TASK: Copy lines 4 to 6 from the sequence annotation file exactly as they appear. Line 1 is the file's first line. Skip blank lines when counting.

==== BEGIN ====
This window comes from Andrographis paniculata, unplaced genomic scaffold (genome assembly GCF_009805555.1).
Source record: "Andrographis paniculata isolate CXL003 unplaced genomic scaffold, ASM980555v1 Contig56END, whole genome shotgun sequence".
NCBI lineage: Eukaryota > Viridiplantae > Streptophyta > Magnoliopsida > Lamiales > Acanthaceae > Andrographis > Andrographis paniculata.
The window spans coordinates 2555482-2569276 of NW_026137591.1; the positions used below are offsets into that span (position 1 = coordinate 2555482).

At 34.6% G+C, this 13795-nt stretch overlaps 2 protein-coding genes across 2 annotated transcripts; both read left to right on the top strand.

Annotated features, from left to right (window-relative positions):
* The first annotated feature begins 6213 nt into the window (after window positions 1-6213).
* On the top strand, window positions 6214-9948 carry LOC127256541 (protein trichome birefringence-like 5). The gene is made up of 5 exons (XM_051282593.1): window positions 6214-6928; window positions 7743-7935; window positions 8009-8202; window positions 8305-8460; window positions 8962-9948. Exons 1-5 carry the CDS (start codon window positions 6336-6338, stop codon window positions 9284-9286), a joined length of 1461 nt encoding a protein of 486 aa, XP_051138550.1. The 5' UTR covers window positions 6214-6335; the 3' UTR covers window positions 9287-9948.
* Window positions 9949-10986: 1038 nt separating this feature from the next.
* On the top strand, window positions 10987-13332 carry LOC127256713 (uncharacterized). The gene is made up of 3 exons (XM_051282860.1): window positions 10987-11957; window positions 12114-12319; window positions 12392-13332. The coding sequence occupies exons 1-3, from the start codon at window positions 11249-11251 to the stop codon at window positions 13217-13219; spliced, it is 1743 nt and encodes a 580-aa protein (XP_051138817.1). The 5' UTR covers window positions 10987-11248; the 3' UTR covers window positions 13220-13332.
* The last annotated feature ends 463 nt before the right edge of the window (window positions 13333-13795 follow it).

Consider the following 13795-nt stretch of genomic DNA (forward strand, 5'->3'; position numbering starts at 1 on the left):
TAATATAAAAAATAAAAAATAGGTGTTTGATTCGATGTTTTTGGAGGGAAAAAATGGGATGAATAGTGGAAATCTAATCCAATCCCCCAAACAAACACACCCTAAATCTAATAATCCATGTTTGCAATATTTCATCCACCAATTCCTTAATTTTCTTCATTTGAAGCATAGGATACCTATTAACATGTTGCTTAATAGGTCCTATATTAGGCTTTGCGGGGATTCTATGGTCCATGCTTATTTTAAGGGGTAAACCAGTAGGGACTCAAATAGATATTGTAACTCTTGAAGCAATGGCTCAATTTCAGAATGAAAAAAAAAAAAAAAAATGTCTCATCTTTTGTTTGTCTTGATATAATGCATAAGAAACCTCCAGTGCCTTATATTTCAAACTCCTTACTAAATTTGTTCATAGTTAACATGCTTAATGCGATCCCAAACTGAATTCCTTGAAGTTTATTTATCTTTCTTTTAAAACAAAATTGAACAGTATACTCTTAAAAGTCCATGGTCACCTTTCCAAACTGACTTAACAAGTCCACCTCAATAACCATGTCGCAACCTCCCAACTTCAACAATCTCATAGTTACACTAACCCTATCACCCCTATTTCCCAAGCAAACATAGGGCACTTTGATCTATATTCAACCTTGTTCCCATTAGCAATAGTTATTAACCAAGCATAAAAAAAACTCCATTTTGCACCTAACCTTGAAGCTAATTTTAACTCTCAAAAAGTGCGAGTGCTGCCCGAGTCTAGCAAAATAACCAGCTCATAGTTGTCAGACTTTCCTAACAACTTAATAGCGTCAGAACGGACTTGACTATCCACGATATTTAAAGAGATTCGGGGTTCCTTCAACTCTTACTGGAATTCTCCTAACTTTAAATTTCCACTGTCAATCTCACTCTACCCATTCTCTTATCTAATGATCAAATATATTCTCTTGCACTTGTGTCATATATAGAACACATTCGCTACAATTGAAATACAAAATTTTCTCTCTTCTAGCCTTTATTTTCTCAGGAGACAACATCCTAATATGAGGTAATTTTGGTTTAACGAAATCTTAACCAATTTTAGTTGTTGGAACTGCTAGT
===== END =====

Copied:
The window spans coordinates 2555482-2569276 of NW_026137591.1; the positions used below are offsets into that span (position 1 = coordinate 2555482).

At 34.6% G+C, this 13795-nt stretch overlaps 2 protein-coding genes across 2 annotated transcripts; both read left to right on the top strand.

Annotated features, from left to right (window-relative positions):